Saturday, 5 November 2016

Raptors & Avocets at Middlebere & Hartland Moor

Wednesday, 2nd November.  
As Nick and I arrived at our meeting place some of the group were already watching a Dartford Warbler sat up on a gorse bush.  A good start to a brilliant morning, the weather was also glorious, though a bit chilly.  Walking across to Hartland Moor we had Meadow Pipits calling and flying around the heather while we scanned over for raptors.  We encountered a few more Dartfords, with a total by the end of our walk of 6 showy individuals.   

Fran picked up our first raptor with a distant Kestrel followed by a Buzzard.  A Raven called and we followed him for a while then another bird of prey came into view.  However this bird was flying quite high but rather distantly, it was Nick who realised it was a Marsh Harrier.  Thankfully it came a little closer and much lower so we could see it well.  It appeared to be a 2nd calendar year male, it perched up on a bush which allowed us to get scope views.  Then we realised a second bird was flying low towards it but went to the ground near to our first bird, though the latter went to join it shortly afterwards.  Then the two harriers flew up and seemed to be interacting but not aggressively, we could then make out we now had two young males.  Fascinating to watch them.

Two waders flew up and as they turned we could see they were Snipe, probably disturbed by the harriers.  They were obviously unsettled and it was quite a while before they went back down.  Back to the path and a Mistle Thrush sat up on the hedging and we got our first Stonechat, a female and a few Skylarks were heard flying over.  We made the decision to turn back and walk over to Middlebere.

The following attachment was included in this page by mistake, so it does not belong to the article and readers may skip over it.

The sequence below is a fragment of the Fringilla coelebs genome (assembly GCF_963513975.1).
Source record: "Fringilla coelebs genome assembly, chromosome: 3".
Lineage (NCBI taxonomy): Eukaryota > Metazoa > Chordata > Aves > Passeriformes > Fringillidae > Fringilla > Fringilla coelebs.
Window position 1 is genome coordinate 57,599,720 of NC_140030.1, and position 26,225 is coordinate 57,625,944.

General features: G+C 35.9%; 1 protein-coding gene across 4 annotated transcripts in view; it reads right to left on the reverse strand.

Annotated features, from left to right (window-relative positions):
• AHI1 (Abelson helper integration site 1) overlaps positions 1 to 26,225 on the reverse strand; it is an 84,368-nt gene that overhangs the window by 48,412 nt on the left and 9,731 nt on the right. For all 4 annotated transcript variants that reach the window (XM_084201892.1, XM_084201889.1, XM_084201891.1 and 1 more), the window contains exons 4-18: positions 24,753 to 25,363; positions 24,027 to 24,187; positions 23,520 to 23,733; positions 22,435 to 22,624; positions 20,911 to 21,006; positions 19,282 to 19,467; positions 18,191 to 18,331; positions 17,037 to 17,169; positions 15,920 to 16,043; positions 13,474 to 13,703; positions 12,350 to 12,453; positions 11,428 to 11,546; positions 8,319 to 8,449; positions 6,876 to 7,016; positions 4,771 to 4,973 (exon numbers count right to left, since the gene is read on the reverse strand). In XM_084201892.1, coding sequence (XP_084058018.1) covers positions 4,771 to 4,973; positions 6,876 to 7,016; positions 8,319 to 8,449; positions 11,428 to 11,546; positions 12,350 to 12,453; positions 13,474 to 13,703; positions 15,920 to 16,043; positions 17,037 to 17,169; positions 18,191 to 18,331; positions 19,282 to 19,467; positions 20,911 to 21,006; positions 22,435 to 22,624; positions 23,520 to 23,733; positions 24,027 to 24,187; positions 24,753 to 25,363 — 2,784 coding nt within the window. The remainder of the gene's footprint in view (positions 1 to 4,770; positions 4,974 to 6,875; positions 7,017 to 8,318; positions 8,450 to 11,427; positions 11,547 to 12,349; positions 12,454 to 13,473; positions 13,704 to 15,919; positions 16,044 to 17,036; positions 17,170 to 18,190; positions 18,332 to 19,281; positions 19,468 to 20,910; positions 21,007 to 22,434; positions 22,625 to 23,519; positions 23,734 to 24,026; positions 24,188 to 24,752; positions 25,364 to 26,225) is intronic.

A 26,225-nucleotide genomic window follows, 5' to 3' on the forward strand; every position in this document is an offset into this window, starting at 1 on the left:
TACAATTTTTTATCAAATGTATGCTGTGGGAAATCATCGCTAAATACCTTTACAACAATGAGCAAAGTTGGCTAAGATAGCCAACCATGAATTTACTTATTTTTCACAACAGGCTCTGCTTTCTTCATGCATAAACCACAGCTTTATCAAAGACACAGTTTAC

At Tim's Tump Rod pointed out a bird perched in a bare silver birch tree, so glad he did it was a superb male Merlin.  We all had good scope views before moving round to the Harrier Hide in the hope to get a bit closer.  Though we tried hard not to be seen, even crouching to look under the hide, gaining a wet knee in the process, it clocked us fairly quickly and was off in a flash!  Not before Joe showed his fieldcraft managing to get this photo below, though still a bit distant.

Male Merlin © Joe Baldwin
Walking down to the Middlebere track we could see a flock of Lapwing flying round by the channel.  Other birds added to the list as we walked to the hide included Bullfinch, Jay, Linnet as well as the more common species you expect.  The ivy was attracting Red Admiral butterflies, Ivy bees and a Hornet.  As we neared the cottages a Green Sandpiper was spotted on the wet meadow.

From the hide a huge number of waders had been attracted in by the lowering tide, with about 300 Avocets plus Black-tailed Godwits, Dunlin, Curlew, Redshank, Wigeon, Shoveler, Teal.  I'm sure there was more to be seen but now time meant we had to leave, then another male Marsh Harrier came through and this was definitely a different individual from our Hartland Moor birds as it was moulting its primaries.  A great finale for a brilliant morning!

Marsh Harrier at Middlebere © Joe Baldwin

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